Romantic lavender fields aren't only in Provence. California has its fair share of them. From Healdsburg to Ojai, lavender plants thrive in our Mediterranean climate. During blooming season in May and June, the heady scent of fresh-cut lavender wafts through farmers' markets, tempting shoppers to buy a bundle or two.
The flowers may be tiny but they contain a substantial amount of essential oils, which are what give the Lavandula angustifolia plant such a powerful aroma. Lavender is harvested on a large scale for these perfumed oils, many of which are included in bath products. In fact, the flower takes its name from "lavare" -- the Latin verb "to wash" -- and was used by ancient Romans to perfume themselves and their baths. Today, the calming, woody, citrusy scent of a bedside bouquet of lavender flowers can help lull us to sleep.
When I see lavender for sale at the market, I'm always tempted to use the flowers in the kitchen, but I'm also a little wary. I've tasted lavender shortbread cookies, lavender ice cream, and lavender crème brûlée, and in each dish the flower's aroma was regrettably overpowering. The worst offenders reminded me of my grandmother's sock drawer -- not exactly best for whetting one's appetite. But lavender is a member of the mint family, along with basil, marjoram, rosemary, and thyme, and as such it has the potential to add appealing flavor to many dishes. While cooking with the strong-smelling flower, I learned two key lessons: use only a very small quantity of lavender and pair it with other intense flavors. Garlic, black olives, and fresh rosemary are all excellent partners that can stand up to lavender's oomph.
I tried using a pinch of lavender flowers in a fresh version of herbes de Provence, the iconic French seasoning made with mixed dried herbs. Traditionally, this blend calls for savory, fennel, thyme, basil, and rosemary. In the 1970s, spice wholesalers added lavender into the mix to appeal to American consumers, who associated the pale violet flowers with Provence. Well, call me a tourist, but I think lavender sounds fantastic in herbes de Provence. I rubbed the fresh herbs into a leg of lamb, roasted the meat in the oven, and found that the lavender flowers had contributed a subtle but enticing aroma. Rather than take over, they quietly combined with the other resinous herbs and the pungent bite of garlic. All that this potent flower needs is equally gregarious culinary companions.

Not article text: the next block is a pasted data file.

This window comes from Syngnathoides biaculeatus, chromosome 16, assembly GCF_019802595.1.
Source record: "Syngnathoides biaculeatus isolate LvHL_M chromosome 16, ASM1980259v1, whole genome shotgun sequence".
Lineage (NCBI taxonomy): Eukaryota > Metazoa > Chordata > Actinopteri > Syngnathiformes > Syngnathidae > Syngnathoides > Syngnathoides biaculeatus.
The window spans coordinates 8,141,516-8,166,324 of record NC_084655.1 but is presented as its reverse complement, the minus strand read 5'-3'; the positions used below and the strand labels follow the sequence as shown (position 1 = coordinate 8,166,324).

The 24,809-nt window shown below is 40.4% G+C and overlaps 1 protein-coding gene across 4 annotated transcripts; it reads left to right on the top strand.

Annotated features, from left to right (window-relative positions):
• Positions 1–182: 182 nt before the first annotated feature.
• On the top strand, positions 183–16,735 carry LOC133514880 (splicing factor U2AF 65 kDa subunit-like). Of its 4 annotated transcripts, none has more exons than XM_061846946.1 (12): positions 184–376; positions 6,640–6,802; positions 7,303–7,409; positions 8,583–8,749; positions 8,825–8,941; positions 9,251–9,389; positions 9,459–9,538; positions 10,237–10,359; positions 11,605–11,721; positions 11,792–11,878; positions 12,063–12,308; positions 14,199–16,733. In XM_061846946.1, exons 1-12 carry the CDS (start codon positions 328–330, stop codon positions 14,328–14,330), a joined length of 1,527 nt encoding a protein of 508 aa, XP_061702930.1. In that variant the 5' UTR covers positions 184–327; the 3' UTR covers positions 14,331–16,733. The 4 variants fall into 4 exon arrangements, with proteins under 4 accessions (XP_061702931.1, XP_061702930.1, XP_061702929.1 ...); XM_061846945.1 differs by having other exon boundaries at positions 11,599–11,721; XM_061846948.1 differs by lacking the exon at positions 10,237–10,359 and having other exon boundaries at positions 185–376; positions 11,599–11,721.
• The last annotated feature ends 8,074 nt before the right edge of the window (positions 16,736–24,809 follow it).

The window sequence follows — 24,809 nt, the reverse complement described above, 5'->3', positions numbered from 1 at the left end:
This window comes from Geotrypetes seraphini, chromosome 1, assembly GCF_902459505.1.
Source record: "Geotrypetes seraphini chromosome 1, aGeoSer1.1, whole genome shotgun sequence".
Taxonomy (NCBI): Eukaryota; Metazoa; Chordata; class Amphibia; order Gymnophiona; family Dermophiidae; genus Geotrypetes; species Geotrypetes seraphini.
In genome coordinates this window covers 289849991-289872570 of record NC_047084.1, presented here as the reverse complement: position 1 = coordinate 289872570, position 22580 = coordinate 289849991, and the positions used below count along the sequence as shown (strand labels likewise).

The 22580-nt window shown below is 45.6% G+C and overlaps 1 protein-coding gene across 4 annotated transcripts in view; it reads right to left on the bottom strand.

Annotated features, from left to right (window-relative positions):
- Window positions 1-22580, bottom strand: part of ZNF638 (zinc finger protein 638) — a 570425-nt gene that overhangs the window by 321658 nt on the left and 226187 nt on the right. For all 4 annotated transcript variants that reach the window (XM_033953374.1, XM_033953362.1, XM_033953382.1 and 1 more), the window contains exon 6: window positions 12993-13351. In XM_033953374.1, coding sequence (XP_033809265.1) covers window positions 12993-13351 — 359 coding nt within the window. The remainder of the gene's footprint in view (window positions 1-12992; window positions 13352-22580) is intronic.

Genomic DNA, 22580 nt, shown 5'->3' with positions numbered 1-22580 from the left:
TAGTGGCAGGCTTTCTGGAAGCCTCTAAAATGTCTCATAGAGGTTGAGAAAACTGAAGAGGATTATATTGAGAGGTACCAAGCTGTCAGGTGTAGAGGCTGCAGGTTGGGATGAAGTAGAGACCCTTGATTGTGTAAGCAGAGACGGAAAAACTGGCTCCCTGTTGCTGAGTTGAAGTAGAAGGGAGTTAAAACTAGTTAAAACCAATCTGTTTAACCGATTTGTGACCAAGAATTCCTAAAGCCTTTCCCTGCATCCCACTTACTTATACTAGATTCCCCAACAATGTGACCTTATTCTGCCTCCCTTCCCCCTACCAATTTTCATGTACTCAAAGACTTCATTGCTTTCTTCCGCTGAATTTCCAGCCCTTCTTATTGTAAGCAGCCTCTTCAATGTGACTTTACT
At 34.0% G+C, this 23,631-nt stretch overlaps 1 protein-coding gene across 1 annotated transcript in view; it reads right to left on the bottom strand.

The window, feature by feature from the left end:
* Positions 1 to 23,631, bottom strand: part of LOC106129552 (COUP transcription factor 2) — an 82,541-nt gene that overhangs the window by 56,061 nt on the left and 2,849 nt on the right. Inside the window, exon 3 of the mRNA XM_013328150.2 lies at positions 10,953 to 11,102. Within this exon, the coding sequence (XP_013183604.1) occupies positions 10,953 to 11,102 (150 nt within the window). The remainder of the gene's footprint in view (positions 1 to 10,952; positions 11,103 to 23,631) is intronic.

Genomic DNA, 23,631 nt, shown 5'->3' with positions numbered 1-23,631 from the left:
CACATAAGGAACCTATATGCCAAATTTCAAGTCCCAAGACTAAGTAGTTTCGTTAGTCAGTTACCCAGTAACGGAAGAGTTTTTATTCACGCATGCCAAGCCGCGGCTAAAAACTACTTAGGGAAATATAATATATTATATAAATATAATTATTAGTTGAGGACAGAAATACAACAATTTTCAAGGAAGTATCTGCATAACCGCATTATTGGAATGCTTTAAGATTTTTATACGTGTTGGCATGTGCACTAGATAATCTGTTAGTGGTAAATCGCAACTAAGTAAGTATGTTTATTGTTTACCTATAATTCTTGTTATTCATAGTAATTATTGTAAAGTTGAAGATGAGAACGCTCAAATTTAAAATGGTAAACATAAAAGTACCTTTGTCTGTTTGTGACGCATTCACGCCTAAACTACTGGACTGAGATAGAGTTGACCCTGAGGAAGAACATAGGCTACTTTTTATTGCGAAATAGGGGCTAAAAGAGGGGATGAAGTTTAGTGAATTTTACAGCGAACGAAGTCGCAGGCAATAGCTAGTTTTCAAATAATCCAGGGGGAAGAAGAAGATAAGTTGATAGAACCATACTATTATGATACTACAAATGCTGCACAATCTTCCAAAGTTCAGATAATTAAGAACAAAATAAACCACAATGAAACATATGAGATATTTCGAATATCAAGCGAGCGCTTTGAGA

Roast Leg of Lamb with Fresh Herbes de Provence
Ask your butcher for one half leg of lamb (preferably the thicker sirloin end). Or, roast the entire leg of lamb, doubling the recipe to serve 10. It's worth hunting down all of the fresh herbs for the brightness that they add. Don't worry if you can't find a few of them -- simply substitute an equal amount of another fresh herb that you like.
3 cloves garlic
2 tablespoons fresh rosemary leaves, plus 8 whole sprigs
1½ tablespoons fresh oregano leaves
1 tablespoon fresh thyme leaves
¼ cup fennel fronds, coarsely chopped
2 fresh bay leaves, coarsely chopped
1½ teaspoons lavender flowers, plus 4 whole sprigs
10 fresh sage leaves
½ leg of lamb, sirloin end, bone-in, about 3 pounds
¼ cup extra-virgin olive oil
2 tablespoons unsalted butter
Kosher salt and freshly ground black pepper
Using a mortar and pestle, pound the garlic and 1 tablespoon salt to a smooth paste. Add the rosemary leaves, oregano, thyme, fennel, bay, lavender, and sage to the mortar. Continue pounding the mixture until most of the leaves are smashed and broken up into small pieces. Spread the fresh herb mixture all over the leg of lamb, and sprinkle the meat with another teaspoon of salt and lots of black pepper. Cover, and refrigerate for two days (or at least overnight, if you're in a pinch.)
Two hours or so before you plan to roast the lamb, remove it from the fridge so that it can warm to room temperature. Brush away any large herb pieces, reserving them.
Preheat the oven to 325ºF.
Heat a cast-iron skillet over high heat for several minutes. Swirl in the olive oil, and then carefully place the lamb, fatty-side down, into the skillet. Sear all sides until deeply golden brown, about 8 to 10 minutes total cooking time.
Lay the rosemary and lavender sprigs in the bottom of a roasting pan that is just larger than the meat, and then set the browned meat on top of the sprigs. Pour any oil and rendered fat from the skillet over the meat. Place the butter and reserved herbs on top of the meat. Roast the lamb until a thermometer inserted into the thickest part of the leg reads 128ºF (medium-rare), about one hour.
Transfer the lamb to a platter, cover it with a piece of tented foil, and let the meat rest for 15 minutes.
Slice the meat into ¼-inch-thick pieces. Serve them with any juices that accumulated while the lamb rested.
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